Not since the first state elections in 1963 have Catholics won so many seats in the Goa Legislative Assembly: 17 out of 40 deputies.
constitutes 43 per cent of the total in a state where Christians, mostly
Catholic, account for only 22 per cent of the population.
The Hindu nationalist Bharatiya Janata Party (BJP), which holds power
in Delhi, won 13 seats, electing seven Catholic candidates.
support of a smaller parties and a few independent, it has gone before
the State Governor Mrdiula Sinha to claim the right to form a
At the national level, Christians do not support the BJP because of
its anti-Christian policy in many states, such as not granting visas to
In some BJP-ruled states, like Orissa and Jharkhand
Christians have suffered abuse and persecution. But in Goa, Christians
lost faith in the Congress party and voted instead for the BJP.
The BJP has ruled in Goa for the past five years. On the 3 March
election, it lost some support as is wont for parties in power.
environmental effects of its pro-industrialisation policies are one
cause. Despite this, the Christian vote gives the Hindu nationalist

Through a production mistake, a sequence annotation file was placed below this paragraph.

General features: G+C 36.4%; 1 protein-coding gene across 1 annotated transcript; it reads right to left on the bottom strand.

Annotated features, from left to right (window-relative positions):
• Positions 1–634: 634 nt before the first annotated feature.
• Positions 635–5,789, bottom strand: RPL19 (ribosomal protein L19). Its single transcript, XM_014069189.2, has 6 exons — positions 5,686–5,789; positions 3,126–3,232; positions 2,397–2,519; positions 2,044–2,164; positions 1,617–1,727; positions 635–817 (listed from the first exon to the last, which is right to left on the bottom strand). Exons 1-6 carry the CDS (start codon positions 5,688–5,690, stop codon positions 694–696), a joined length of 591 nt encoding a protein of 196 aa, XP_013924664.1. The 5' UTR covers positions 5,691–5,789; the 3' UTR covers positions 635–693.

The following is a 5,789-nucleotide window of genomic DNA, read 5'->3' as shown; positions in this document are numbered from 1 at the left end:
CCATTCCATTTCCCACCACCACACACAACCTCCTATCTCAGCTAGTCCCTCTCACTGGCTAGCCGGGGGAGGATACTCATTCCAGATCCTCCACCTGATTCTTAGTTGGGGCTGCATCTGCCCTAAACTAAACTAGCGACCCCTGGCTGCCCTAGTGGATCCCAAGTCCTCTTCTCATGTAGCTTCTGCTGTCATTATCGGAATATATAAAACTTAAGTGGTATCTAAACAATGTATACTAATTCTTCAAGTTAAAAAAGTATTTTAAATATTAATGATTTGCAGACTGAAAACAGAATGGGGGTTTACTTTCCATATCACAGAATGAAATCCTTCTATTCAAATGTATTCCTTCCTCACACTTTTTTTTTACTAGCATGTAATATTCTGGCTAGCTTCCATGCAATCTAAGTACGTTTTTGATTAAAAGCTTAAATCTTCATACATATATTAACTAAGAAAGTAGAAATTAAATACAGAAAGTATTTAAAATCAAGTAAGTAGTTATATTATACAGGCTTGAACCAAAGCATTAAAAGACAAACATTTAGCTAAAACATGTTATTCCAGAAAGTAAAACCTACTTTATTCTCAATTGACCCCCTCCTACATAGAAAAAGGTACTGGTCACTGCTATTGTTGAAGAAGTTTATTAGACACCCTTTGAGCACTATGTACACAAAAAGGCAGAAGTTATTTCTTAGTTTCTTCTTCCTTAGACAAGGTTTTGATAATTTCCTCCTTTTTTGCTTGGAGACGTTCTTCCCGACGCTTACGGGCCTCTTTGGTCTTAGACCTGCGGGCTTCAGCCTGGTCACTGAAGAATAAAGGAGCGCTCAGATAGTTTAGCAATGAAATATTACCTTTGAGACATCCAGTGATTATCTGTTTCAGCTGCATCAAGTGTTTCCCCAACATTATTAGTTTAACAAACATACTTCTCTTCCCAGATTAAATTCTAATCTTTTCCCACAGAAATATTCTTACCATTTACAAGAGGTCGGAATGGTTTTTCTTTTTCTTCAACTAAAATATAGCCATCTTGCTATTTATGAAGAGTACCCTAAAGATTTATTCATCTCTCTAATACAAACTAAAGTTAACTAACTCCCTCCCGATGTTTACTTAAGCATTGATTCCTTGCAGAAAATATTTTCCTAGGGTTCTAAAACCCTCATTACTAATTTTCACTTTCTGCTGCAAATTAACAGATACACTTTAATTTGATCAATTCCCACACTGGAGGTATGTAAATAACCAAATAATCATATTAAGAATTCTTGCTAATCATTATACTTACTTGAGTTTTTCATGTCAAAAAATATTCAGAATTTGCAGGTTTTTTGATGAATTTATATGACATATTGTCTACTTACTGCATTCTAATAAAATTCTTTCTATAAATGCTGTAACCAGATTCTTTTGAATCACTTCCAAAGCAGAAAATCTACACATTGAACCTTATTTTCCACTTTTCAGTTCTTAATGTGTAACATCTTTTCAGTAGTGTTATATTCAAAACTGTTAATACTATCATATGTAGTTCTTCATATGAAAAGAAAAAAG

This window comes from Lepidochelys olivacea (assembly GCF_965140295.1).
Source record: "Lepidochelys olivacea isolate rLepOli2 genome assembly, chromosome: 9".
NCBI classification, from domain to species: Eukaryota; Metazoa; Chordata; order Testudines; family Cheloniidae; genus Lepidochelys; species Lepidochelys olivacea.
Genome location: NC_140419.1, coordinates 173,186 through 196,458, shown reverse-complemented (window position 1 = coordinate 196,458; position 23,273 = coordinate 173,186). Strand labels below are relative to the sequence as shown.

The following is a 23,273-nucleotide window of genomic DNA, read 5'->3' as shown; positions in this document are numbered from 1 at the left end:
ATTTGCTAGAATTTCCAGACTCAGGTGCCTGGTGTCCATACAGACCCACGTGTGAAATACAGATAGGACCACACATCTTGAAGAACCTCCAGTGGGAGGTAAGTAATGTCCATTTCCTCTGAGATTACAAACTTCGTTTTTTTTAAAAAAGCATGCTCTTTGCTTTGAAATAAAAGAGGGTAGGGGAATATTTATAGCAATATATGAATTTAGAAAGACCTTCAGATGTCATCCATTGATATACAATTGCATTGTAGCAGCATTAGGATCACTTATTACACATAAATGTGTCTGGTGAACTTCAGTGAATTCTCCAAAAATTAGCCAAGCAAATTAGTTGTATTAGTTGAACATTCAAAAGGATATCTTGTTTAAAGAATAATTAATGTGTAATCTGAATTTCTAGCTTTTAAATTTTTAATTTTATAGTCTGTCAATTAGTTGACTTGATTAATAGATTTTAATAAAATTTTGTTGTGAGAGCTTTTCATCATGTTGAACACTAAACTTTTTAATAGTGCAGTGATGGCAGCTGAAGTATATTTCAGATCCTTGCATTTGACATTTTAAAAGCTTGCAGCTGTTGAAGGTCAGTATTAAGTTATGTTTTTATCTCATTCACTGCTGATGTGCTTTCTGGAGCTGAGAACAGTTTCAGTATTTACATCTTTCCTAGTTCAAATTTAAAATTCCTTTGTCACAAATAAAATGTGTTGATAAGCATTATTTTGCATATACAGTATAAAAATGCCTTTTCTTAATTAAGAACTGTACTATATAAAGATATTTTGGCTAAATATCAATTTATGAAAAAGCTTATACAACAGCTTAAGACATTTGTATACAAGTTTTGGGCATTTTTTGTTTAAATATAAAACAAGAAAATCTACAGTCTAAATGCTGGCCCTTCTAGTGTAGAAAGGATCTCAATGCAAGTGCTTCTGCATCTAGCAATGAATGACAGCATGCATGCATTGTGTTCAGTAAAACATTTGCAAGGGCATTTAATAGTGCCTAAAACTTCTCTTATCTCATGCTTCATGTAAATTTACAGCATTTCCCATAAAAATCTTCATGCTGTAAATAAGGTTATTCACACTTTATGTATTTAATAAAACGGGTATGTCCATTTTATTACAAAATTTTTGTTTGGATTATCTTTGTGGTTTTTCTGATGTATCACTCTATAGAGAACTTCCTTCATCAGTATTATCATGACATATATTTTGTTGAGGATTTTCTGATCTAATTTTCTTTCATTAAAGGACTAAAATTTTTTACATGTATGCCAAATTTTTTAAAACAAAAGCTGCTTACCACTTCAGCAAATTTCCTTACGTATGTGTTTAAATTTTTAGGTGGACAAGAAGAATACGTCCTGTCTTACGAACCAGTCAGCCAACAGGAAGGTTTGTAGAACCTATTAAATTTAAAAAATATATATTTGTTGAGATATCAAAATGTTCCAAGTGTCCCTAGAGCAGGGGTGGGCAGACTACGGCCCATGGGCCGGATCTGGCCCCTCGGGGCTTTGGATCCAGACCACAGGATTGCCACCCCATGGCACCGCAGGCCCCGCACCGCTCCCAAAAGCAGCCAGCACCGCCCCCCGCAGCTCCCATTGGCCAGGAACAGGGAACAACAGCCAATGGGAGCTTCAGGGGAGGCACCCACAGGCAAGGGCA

party a chance to stay in office for another five years.
Still, many Christians think that the seven Catholic MLAs can do
little or nothing in a party that is itself not very democratic but
follows orders from the head of the Rashtriya Swayamsevak Sangh, a Hindu militant organisation.
In Mumbai, some Catholics who decided to run under the BJP banner
pulled out disgusted. The presence of Christian names is just window
dressing to get the vote in heavily Catholic areas.
Local observers do not expect any change in policy towards Christians
even though this will all depend on how elected Catholic lawmakers will
assert their views, interests and Christian values.
"Even if Catholics are elected, they become stooges of the party. So
really speaking there's nothing for Christians to cheer about,” said
Jamaluddin Sheikh, a Muslim journalist.
The BJP is considered more anti-Muslim than anti-Christian.